Explicating Top-­‐Down Causation Using Networks and Dynamics.Williiam Bechtel - 2017 - Philosophy of Science 84 (2).
    In many fields in the life sciences investigators refer to downward or top-down causal effects. Craver and Bechtel defended the view that such cases should be understood in terms of a constitution relation between levels in a mechanism and causation as solely an intra-level relation. Craver and Bechtel, however, provided insufficient specification as to when entities constitute a higher-level mechanism. In this paper I appeal to graph-theoretic representations of networks that are now widely employed in systems biology and neuroscience to (...)
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  25. How Explanation Guides Confirmation.Nevin Climenhaga - 2017 - Philosophy of Science 84 (2):359-68.
    Where E is the proposition that [If H and O were true, H would explain O], William Roche and Elliot Sober have argued that P(H|O&E) = P(H|O). In this paper I argue that not only is this equality not generally true, it is false in the very kinds of cases that Roche and Sober focus on, involving frequency data. In fact, in such cases O raises the probability of H only given that there is an explanatory connection between them.
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  26.  7
    Graded Incoherence for Accuracy-Firsters.Glauber De Bona & Julia Staffel - 2017 - Philosophy of Science 84 (2):189-213.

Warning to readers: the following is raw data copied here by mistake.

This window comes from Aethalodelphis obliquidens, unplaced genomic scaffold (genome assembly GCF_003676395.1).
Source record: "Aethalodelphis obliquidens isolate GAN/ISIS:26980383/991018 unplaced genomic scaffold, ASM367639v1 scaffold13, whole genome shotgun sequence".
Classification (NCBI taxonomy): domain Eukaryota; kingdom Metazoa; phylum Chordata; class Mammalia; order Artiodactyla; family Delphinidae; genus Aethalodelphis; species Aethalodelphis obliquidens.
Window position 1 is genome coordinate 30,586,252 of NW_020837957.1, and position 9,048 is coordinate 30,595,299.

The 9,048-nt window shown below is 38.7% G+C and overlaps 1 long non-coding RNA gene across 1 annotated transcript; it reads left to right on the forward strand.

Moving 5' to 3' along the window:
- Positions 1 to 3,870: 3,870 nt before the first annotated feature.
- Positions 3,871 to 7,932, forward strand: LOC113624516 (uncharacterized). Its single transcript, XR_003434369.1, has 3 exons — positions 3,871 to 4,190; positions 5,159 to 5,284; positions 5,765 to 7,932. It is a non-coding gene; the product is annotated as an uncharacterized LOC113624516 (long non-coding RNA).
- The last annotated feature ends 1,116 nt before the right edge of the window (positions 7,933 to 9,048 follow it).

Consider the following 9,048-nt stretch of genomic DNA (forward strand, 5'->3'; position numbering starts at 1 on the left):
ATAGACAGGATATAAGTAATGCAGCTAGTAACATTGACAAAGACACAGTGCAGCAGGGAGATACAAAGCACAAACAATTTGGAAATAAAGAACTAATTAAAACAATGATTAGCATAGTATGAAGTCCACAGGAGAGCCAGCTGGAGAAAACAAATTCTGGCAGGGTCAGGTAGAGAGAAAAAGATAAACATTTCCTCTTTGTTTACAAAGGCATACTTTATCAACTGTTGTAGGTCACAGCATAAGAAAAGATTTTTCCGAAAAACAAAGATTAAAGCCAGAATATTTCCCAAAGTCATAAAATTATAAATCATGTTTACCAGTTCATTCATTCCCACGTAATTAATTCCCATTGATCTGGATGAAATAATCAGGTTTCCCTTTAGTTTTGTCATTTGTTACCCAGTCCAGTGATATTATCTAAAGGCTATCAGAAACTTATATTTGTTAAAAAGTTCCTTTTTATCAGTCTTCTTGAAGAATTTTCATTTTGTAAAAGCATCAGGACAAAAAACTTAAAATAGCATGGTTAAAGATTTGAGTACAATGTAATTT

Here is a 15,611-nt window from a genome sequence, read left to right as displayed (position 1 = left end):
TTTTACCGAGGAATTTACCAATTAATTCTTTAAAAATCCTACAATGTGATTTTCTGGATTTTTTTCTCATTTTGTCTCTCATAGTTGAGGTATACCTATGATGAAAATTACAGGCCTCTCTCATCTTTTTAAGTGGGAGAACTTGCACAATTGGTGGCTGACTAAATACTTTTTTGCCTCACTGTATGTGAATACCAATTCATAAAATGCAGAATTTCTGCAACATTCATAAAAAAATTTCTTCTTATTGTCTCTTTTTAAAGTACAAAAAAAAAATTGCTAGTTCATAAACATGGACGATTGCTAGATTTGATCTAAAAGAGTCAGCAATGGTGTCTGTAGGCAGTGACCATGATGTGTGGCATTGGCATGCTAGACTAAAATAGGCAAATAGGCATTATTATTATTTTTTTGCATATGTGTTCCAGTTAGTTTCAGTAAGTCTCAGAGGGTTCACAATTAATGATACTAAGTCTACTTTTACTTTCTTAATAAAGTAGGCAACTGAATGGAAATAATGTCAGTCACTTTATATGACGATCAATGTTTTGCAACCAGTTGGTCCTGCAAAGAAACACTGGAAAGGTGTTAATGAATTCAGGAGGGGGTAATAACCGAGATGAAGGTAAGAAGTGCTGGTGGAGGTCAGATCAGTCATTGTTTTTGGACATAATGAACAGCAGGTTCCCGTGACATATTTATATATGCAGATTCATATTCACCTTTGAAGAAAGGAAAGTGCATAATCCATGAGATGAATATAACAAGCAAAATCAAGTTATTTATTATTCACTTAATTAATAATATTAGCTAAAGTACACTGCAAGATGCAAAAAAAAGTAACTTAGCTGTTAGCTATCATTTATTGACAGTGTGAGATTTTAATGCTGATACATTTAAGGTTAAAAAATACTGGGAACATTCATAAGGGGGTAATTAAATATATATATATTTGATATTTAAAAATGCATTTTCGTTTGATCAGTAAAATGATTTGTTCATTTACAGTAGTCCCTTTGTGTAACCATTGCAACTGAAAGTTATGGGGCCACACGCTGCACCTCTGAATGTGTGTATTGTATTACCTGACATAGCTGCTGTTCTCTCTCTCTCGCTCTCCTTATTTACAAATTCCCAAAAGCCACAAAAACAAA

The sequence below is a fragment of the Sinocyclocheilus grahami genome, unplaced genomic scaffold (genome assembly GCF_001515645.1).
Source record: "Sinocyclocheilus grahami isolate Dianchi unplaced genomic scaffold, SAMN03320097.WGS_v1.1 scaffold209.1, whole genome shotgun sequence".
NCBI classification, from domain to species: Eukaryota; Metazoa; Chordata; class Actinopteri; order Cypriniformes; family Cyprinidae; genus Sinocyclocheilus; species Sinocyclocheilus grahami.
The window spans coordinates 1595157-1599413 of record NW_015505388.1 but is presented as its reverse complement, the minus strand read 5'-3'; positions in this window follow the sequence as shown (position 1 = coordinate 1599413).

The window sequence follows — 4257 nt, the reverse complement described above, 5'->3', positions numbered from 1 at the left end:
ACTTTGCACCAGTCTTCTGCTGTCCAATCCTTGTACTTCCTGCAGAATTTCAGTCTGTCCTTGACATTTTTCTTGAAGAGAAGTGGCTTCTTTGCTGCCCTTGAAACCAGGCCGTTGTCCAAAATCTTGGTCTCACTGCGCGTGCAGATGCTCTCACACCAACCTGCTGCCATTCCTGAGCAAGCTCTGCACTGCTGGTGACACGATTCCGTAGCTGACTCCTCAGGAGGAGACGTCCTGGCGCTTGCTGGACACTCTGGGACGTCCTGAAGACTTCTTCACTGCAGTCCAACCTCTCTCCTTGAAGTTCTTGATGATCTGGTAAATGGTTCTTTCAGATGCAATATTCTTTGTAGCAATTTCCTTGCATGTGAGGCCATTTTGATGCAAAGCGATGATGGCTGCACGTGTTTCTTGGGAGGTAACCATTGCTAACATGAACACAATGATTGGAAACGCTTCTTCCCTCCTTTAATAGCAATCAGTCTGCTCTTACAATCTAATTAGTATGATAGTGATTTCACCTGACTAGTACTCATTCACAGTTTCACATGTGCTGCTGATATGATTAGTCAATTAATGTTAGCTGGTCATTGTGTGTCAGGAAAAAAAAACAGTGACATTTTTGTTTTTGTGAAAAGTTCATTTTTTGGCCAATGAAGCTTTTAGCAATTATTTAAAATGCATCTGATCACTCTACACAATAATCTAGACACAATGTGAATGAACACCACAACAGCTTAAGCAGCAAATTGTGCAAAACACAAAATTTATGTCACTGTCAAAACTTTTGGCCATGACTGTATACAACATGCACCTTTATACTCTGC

This paper investigates the relationship between two evaluative claims about agents’ de- grees of belief: (i) that it is better to have more, rather than less accurate degrees of belief, and (ii) that it is better to have less, rather than more probabilistically incoherent degrees of belief. We show that, for suitable combinations of inaccuracy measures and incoherence measures, both claims are compatible, although not equivalent; moreover, certain ways of becoming less incoherent always guarantee improvements in accuracy. Incompatibilities between particular (...)
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  27. Making the Most of Clade Selection.W. Ford Doolittle - 2017 - Philosophy of Science 84 (2).
    Clade selection is unpopular with philosophers who otherwise accept multilevel selection theory. Clades cannot reproduce, and reproduction is widely thought necessary for evolution by natural selection, especially of complex adaptations. Using microbial evolutionary processes as heuristics, I argue contrariwise, that (1) clade growth (proliferation of contained species) substitutes for clade reproduction in the evolution of complex adaptation, (2) clade-level properties favoring persistence – species richness, dispersal, divergence, and possibly intraclade cooperation – are not collapsible into species-level traits, (3) such properties (...)
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  28. Solutions in Constructive Field Theory.Hancox-Li Leif - 2017 - Philosophy of Science 84 (2):335-358.